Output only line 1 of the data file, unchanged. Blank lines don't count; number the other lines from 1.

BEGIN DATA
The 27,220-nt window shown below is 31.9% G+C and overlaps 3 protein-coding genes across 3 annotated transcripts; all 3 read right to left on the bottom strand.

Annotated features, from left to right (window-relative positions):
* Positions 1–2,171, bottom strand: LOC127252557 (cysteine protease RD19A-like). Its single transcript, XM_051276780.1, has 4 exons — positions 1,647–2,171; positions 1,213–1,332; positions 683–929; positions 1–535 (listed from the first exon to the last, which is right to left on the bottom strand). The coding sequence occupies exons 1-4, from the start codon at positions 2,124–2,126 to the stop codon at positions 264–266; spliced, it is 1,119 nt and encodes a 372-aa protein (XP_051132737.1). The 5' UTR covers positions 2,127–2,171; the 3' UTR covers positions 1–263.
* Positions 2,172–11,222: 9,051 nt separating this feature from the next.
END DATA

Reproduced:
The 27,220-nt window shown below is 31.9% G+C and overlaps 3 protein-coding genes across 3 annotated transcripts; all 3 read right to left on the bottom strand.